Sunday, August 30, 2015

Aircraft Walkaround vol.36: De Haviland Mosquito B35 and PR Mk 16 (Updated!)

Subject: De Haviland Mosquito B35 and PRXVI
Location: RAF Museum, Hendon, London, UK 2013 and USAF Museum, Dayton, Ohio, USA 2014
Comments: On 12 March 1945 the last bomber variant of the Mosquito, the B35, made its first test flight. The war had ended before it could be used operationally, but it entered service with the post-war Royal Air Force and served as a bomber until the beginning of 1954. Some Mosquito B35s were converted for other duties including target-towing and in this role they continued in service until 1963. No.105 Squadron introduced Mosquitos into service in May 1942 as daylight bombers. However, as the RAF's night bomber offensive grew, they were used with the Pathfinder Force and in other roles within Bomber Command. The Mosquito also proved a remarkably versatile aircraft in other roles. It was a great success as a night fighter and intruder, as well as an anti-shipping strike aircraft. Both the Royal Air Force and the United States Army Air Force used Mosquitos for photographic reconnaissance duties.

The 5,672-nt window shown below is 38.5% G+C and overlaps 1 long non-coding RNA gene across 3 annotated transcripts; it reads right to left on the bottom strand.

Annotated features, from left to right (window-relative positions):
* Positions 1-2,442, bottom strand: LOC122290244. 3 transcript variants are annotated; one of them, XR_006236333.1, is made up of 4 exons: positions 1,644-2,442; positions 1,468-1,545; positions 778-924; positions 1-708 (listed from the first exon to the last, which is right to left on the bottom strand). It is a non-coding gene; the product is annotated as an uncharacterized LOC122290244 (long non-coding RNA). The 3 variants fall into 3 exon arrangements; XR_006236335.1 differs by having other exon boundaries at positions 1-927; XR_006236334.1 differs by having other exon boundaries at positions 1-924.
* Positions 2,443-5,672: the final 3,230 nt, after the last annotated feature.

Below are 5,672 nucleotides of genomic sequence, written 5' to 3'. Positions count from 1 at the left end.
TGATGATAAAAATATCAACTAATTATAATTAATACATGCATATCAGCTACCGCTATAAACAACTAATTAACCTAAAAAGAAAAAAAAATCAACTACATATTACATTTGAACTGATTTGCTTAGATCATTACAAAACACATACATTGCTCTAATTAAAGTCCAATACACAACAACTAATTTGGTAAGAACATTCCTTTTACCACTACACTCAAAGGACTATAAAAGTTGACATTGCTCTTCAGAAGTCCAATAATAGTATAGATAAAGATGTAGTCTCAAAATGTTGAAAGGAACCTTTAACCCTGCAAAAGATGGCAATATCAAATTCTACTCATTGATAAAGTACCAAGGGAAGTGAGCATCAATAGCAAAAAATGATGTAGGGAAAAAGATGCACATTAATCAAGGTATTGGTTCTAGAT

Although best known for their service with the Royal Air Force, Mosquitoes were also flew in several U.S. Army Air Force units as photographic and weather reconnaissance aircraft and as a night fighter. During the war, the USAAF acquired 40 Canadian Mossies and flew them under the American F-8 (photo reconnaissance) designation. In addition, the British turned over more than 100 Mosquitoes to the USAAF under Reverse Lend-Lease. These aircraft retained their British designations. The aircraft on display at the USAF museum  is a British-built B. Mk. 35 manufactured in 1946 (later converted for towing targets) and is similar to the P.R. Mk. XVIs used by the USAAF. It was flown to the museum in February 1985. This Mosquito, serial RS709, has been restored to a Mk. XVI configuration and painted as NS519, a weather reconnaissance aircraft of the 653rd Bombardment Squadron based in England in 1944-1945. Just before D-Day (the June 6, 1944, invasion of France), black and white stripes were applied almost overnight to a vast majority of U.S. and British aircraft to clearly identify them during the Normandy landings. In the rush to mark all the aircraft, masking and spraying sometimes gave way to more expeditious method of painting them by hand. Invasion stripes, like the ones being applied by the ground crewman in the museum's exhibit, would have completely encircled the wings and fuselage. The 25th Bombardment Group adopted a red tail for their Mosquitoes in August 1944 and removed the invasion stripes from the upper wing and upper fuselage surfaces in September 1944. (ref.: RAF Museum, Hendon,UK and Usaf Museum, Dayton, USA)

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